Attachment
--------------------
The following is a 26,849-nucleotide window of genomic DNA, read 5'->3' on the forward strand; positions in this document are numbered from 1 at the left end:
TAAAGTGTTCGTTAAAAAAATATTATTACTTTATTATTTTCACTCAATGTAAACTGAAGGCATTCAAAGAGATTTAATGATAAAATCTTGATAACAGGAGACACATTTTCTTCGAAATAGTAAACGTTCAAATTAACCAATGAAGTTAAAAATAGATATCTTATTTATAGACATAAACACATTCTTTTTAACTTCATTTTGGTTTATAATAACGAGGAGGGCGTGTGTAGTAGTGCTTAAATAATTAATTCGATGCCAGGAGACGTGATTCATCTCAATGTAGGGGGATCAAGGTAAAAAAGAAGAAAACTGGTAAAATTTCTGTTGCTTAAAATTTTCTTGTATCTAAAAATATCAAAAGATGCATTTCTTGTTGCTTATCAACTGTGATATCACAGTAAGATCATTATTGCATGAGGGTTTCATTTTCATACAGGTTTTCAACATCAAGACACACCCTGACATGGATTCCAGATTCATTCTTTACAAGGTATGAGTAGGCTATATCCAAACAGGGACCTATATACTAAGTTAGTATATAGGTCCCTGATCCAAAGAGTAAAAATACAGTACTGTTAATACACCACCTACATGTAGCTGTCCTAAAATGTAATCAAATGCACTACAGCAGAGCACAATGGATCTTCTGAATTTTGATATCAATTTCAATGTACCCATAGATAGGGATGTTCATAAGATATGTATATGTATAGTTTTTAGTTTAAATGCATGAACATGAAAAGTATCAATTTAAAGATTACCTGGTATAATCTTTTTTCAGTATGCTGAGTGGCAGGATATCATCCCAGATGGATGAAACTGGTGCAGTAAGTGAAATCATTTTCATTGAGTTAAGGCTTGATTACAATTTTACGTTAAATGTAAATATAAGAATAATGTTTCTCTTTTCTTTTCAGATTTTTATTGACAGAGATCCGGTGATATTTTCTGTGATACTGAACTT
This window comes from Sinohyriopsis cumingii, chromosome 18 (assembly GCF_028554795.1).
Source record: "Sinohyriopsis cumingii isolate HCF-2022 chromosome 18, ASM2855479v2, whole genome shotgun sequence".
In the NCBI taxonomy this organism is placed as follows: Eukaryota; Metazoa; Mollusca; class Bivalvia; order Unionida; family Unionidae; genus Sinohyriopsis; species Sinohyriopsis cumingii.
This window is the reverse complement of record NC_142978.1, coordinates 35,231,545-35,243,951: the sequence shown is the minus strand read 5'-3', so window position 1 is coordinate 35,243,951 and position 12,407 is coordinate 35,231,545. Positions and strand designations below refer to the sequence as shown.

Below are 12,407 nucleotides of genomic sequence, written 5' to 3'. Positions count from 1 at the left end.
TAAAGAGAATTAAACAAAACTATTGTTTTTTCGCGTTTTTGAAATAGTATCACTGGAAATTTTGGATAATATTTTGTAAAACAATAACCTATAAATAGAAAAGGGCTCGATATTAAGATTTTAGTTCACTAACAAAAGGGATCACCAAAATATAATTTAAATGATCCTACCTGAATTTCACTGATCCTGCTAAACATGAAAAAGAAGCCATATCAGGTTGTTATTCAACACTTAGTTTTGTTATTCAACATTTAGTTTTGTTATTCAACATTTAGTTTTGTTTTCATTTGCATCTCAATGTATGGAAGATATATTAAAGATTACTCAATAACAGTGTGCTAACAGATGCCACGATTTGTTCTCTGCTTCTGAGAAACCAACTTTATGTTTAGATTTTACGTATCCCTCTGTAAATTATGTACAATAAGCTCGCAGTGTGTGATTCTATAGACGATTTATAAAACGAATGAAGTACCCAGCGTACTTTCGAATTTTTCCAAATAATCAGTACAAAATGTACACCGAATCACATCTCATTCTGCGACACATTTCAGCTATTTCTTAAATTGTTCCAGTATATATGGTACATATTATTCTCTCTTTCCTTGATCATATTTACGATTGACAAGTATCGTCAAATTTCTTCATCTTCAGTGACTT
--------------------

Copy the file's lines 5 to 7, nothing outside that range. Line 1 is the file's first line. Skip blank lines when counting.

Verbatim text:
In the NCBI taxonomy this organism is placed as follows: Eukaryota; Metazoa; Mollusca; class Bivalvia; order Unionida; family Unionidae; genus Sinohyriopsis; species Sinohyriopsis cumingii.
This window is the reverse complement of record NC_142978.1, coordinates 35,231,545-35,243,951: the sequence shown is the minus strand read 5'-3', so window position 1 is coordinate 35,243,951 and position 12,407 is coordinate 35,231,545. Positions and strand designations below refer to the sequence as shown.

Below are 12,407 nucleotides of genomic sequence, written 5' to 3'. Positions count from 1 at the left end.